Now create a new partition.

Choose the command n for new and then p for primary partition. For the cylinders, simply accept the default values by pressing Enter twice.

     Device Boot         Start        End      Blocks   Id   System
/dev/xvda1                   1        523     4200966   83   Linux
/dev/xvda2                   524      785     2104515   82   Linux swap / Solaris

Command (m for help): n
Command action
   e   extended
   p   primary partition (1-4)
p
Partition number (1-4): 3
First cylinder (786-36473, default 786):
Using default value 786
Last cylinder, +cylinders or +size{K,M,G}  (786-36473, default 36473):
Using default value 36473

Command (m for help)

Then select p again to display the partitions. Now you should see the new Linux partition.

Command (m for help): p

Disk /dev/xvda: 300.0 GB 300001787904 bytes
255 heads, 63 sectors/track, 36473 cylinders
Units = cylinders of 16065 * 512 = 8225280 bytes
Sector size (logical/physical): 512 bytes / 512 bytes
I/O size (minimum/optimal): 512 bytes / 512 bytes
Disk identifier: 0xad26f793


     Device Boot         Start        End      Blocks   Id   System
/dev/xvda1                   1        523     4200966   83   Linux
/dev/xvda2                   524      785     2104515   82   Linux swap / Solaris
/dev/xvda3                   786    36473   286663860   83   Linux 

Command (m for help):
Step 5

Afterwards it is necessary to change the partition type to Linux LVM. Type t for type. Select the third partition again by typing in a 3. Now enter 8e for the Linux LVM type. Now you should get an output similar to the following:

     Device Boot         Start        End      Blocks   Id   System
/dev/xvda1                   1        523     4200966   83   Linux
/dev/xvda2                   524      785     2104515   82   Linux swap / Solaris
/dev/xvda3                   786    36473   286663860   83   Linux

Command (m for help): t
Partition number (1-4): 3
Hex code (type L to list codes): 8e
Changed system type of partition 3 to 8e (Linux LVM)

Command (m for help):

When checking with p, the third partition should be entered as Linux LVM again.

     Device Boot         Start        End      Blocks   Id   System
/dev/xvda1                   1        523     4200966   83   Linux
/dev/xvda2                   524      785     2104515   82   Linux swap / Solaris
/dev/xvda3                   786    36473   286663860   8e   Linux LVM

Command (m for help):
Step 6

Finally, you must tell fdisk to write the changes to the partition table. You do this with the command w for write. Fdisk is also terminated. You now receive the message that the changes are only accepted after a restart.

     Device Boot         Start        End      Blocks   Id   System
/dev/xvda1                   1        523     4200966   83   Linux
/dev/xvda2                   524      785     2104515   82   Linux swap / Solaris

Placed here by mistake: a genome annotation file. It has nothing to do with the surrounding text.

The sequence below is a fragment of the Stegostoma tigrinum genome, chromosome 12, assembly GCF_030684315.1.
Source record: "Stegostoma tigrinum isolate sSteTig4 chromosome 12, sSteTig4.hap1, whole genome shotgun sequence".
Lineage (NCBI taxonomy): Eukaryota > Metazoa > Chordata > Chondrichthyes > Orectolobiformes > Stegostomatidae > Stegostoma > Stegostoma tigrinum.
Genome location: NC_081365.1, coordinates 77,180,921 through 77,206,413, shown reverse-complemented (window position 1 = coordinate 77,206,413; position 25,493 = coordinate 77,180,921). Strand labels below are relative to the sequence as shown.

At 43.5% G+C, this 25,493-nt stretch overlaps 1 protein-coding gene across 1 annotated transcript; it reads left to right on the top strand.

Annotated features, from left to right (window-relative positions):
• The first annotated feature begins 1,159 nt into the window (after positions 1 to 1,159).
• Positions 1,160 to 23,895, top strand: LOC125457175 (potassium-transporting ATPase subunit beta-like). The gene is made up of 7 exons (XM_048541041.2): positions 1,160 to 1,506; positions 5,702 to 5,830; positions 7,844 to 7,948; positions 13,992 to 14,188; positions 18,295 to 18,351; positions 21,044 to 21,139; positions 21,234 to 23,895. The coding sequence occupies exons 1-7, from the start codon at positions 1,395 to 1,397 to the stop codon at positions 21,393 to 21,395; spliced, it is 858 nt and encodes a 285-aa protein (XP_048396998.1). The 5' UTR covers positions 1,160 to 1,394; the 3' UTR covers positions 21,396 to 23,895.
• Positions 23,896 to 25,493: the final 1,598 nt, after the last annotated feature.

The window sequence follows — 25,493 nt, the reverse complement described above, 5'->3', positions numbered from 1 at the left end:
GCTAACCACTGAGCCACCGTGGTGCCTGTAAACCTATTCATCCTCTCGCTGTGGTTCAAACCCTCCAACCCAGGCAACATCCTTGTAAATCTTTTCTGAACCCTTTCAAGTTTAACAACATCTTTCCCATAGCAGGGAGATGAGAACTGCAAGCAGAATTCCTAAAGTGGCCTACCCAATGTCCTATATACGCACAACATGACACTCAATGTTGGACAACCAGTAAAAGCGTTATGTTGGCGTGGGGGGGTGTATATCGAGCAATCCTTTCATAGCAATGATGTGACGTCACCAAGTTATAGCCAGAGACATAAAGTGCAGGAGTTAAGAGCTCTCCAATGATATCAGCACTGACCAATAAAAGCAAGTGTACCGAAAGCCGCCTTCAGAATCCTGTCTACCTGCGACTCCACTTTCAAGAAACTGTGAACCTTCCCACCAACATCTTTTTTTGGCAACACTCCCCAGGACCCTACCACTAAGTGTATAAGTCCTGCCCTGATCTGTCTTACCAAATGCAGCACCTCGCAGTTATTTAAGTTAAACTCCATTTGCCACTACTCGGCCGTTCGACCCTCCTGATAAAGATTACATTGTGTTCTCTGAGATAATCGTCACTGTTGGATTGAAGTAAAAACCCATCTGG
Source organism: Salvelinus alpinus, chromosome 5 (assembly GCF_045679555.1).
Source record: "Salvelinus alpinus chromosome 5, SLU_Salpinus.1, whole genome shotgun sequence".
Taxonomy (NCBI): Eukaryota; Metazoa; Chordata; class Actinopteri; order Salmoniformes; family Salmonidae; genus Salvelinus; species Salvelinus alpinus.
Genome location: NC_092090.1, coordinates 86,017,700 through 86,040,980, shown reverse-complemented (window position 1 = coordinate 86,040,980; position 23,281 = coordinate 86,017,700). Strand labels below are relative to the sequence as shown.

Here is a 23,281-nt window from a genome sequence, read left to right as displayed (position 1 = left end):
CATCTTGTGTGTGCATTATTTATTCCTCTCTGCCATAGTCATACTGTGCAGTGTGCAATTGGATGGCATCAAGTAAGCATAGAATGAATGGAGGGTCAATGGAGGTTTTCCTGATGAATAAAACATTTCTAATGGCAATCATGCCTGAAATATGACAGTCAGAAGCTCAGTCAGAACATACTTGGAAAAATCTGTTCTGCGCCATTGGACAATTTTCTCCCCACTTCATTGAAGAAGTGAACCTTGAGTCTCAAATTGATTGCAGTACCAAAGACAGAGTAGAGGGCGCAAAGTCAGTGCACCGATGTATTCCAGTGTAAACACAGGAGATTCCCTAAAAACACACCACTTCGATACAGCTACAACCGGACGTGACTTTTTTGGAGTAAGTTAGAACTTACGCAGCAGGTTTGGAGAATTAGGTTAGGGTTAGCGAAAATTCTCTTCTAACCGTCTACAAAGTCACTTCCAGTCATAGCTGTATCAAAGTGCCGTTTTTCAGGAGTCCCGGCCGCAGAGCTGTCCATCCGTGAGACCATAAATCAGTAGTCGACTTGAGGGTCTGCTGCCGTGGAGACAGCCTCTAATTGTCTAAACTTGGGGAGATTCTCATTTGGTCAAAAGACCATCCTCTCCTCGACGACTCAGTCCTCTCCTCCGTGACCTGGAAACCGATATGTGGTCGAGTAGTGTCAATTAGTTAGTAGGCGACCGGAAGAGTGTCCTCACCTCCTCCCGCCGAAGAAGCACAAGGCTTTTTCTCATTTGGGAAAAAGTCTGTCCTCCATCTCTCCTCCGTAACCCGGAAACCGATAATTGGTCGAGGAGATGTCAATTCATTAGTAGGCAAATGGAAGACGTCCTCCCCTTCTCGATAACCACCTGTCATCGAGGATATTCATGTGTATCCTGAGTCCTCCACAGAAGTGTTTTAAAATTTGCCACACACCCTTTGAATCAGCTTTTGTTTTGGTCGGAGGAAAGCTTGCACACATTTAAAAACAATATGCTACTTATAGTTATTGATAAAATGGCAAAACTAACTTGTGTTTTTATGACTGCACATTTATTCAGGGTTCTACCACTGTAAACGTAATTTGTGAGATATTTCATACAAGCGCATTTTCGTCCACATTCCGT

/dev/xvda3                   786    36473   286663860   8e   Linux LVM

Command (m for help): w
The partition table has been altered!

Calling ioctl() to re-read partition table.

WARNING: Re-reading the partition table failed with error 16: Device or resource busy.
The kernel still uses the old table. The new table will be used at
the next reboot or after you run partprobe(8) or kpartx(8)
Syncing disks.
[root@s16131863 ~]#
Step 7

Now restart the server using shutdown -r now. Wait a few minutes and then log on to the server again using the SSH shell.

[root@s16131863 ~]# shutdown -r now
Broadcast message from root@s16131863.onlinehome-server.info
        (/dev/pts/0) at 17:52 ...

The system is going down for reboot NOW!
[root@s16131863 ~]# 
Step 8

Check partitioning again using fdisk -l.

[root@s16131863 ~]# fdisk -l

Disk /dev/xvda: 300.0 GB, 300001787904 bytes
255 heads, 63 sectors/track, 36473 cylinders
Units = cylinders of 16065 * 512 = 8225280 bytes
Sector size (logical/physical): 512 bytes / 512 bytes
I/O size (minimum/optimal): 512 / 512 bytes
Disk identifier 0xad26f793

     Device Boot         Start        End      Blocks   Id   System
/dev/xvda1                   1        523     4200966   83   Linux
/dev/xvda2                   524      785     2104515   82   Linux swap / Solaris
/dev/xvda3                   786    12157    91345590   8e   Linux LVM  

Type pvs to check the physical volume size. The value should not have changed.

[root@s16131863 ~]# pvs
  PV         VG   Fmt  Attr  PSize   PFree
  /dev/xvda3 vg00 lvm2 a--   87.11g  75.11g
[root@s16131863 ~]#

In the next step, we show you how to adjust the size of the logical volume.

Enlarge Logical Volume

After creating the LVM partition, the additional space must now be allocated to the volume.

Step 1

Now enter pvresize /dev/xvda3 in the shell to resize the volume. The output should look like this:

[root@s16131863 ~]# pvresize /dev/xvda3
  Physical volume "/dev/xvda3" changed
  1 physical volume (s) resized / 0 physical volume(s) not resized
Step 2

Check the result with pvs, the value PSize should now be a little smaller than displayed under fdisk.

[root@s16131863 ~]# pvs
  PV         VG   Fmt  Attr PSize   PFree
  /dev/xvda3 vg00 lvm2 a--  273.38g 261.38g